From Virgin to Whore: Is Selling Your Virginity a Feminist Act?


You may have read about American medical student Elizabeth Raine (not her real name) who has decided to auction her virginity to the highest bidder. She hopes to raise around $400k, use some to pay her tuition fees and give 35% to a charity funding education for women in developing countries.

She has written candidly about her decision on her website and addressed many of the questions that spring to mind when learning of her decision.

I was thinking about this earlier and wondering what I make of it (as if it matters what I think of it!) It reminds me a lot of the situation described in Memoirs of a Geisha in which the trainee geisha’s virginity is auctioned off by her mentor. She herself has no say in who wins.  This is different, of course, in that Ms Raine is entering into this voluntarily and has said that she may vet the leading bidders, and she won’t necessarily accept the highest bid. So it’s not strictly an auction either.  In the sense that it reminds me of the situation in Memoirs of a Geisha, it makes me feel uneasy. I know it’s not something I could do willingly and I do wonder how well she will be able to vet the bidders – I hope she doesn’t end up in a difficult or dangerous situation. I also wonder about the kinds of men who are likely to bid. Maybe I’m making assumptions, but I imagine that men who are likely to bid on someone’s virginity would be creepy, to say the least.  Has she considered, do you think, the emotional impact this might have on her if she sees it through?

I don’t think I have any moral objection to her auction – it is her body after all, and I firmly think she should have the right to choose what to do with it. And that in itself is a feminist act. Does her decision devalue women though? I can’t decide. In thinking about it, I considered women who enter “glamour” modelling and the porn industry. I dislike both of these industries, but if the women involved are truly there of their own accord, having made informed decisions and having not been coerced, then I suppose I have to concede that those too, are feminist acts – to use your body as you see fit.

pagethreeAnd then I took that further – if it is indeed a feminist act for the individual woman involved, what does it do for women as a whole? Should individual women be expected to consider the rest of their gender when making decisions? Does posing for topless photos in a daily newspaper to pay your way through college (let’s be generous here) devalue other women and make men more likely to treat women as objects?  Can the act of posing and being paid for the picture be considered feminist at the same time as the publishing of the picture is considered sexist (and let’s not pretend that those who publish or buy the photos have any grand altruistic aims in publishing pictures of half-naked young women).

So if feminism is the right to choose what it right for you in your life, do feminists have to consider the effects of their actions on other women, or is their sole responsibility to themselves?  Where do you draw the line?

I’m genuinely interested in responses because I’m not sure where I stand on this. I have no issues with Ms Raine and her virginity auction (beyond, as mentioned, my own personal feeling that it’s a bit icky, and a more general worry about her safety in this action), but I have fairly major issues with the objectification of women through things like Page Three. And I don’t know if that’s a double standard, or if they are two different things.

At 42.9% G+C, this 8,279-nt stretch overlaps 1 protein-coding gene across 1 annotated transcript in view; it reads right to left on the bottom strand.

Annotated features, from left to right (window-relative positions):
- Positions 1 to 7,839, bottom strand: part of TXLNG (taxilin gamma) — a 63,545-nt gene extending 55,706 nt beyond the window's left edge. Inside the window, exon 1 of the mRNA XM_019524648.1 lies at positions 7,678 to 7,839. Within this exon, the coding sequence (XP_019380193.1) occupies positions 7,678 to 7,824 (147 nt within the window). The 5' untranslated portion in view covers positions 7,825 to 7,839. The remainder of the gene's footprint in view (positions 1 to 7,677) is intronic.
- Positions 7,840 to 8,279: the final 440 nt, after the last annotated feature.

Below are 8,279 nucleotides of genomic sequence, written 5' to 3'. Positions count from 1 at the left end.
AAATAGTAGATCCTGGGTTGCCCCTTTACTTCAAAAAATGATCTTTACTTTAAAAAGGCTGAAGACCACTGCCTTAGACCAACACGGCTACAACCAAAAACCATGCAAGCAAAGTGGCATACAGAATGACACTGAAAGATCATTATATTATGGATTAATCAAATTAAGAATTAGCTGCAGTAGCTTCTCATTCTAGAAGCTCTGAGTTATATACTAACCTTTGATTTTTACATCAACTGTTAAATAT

What do you think?

 

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5 comments on “From Virgin to Whore: Is Selling Your Virginity a Feminist Act?

  1. I hadn’t heard about this. It’s definitely not something I would have considered, but each to their own 🙂

    Louise x

    Confessions of a Secret Shopper | An Undomestic Goddess
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  2. I don’t consider these as ‘feminist acts’. I may be biased as I’m not female but I see this sort of thing as furthering the objectification of women in general. I do not agree personally with the objectification of anyone, regardless of gender. Auctioning a sexual act can’t really do anything but objectify it to my thinking.

    I believe there is a place in a healthy society for prostitution but this is not that society. If both sexes were seen as equal and the people went into that profession of their own free will, without the stigma that covers all sexual acts in Western society even now then I can see it being a great power in that society, but not in this one.

  3. Not heard about this – not something I would have done myself but I suppose people do what they have to.
    Michelle Murray recently posted..I’m looking for a sponsor for britmums liveMy Profile

  4. I don’t see it as a feminist act at all. Selling sex for money is prostitution, no matter how you try to glam it up. It would not surprise me if this wasn’t some publicity stunt. Looking at how her website is made and the progressional photos of her.

    Corinne x
    Corinne recently posted..The Makeup Mishaps TagMy Profile

  5. I think the trouble with the world is we all worry about others too much and what their actions will cause, when really what does it matter? Is that person happy if so leave it at that. I couldn’t do what she is doing partly because I don’t have the innocence anymore, but also I conjure an image of the type of man that will offer X amounts of money for the pleasure. I kind of admire her for having the courage to do this and openly admit that this is what she is going to do, my only hope is that she doesn’t later on in life hate herself into depression.

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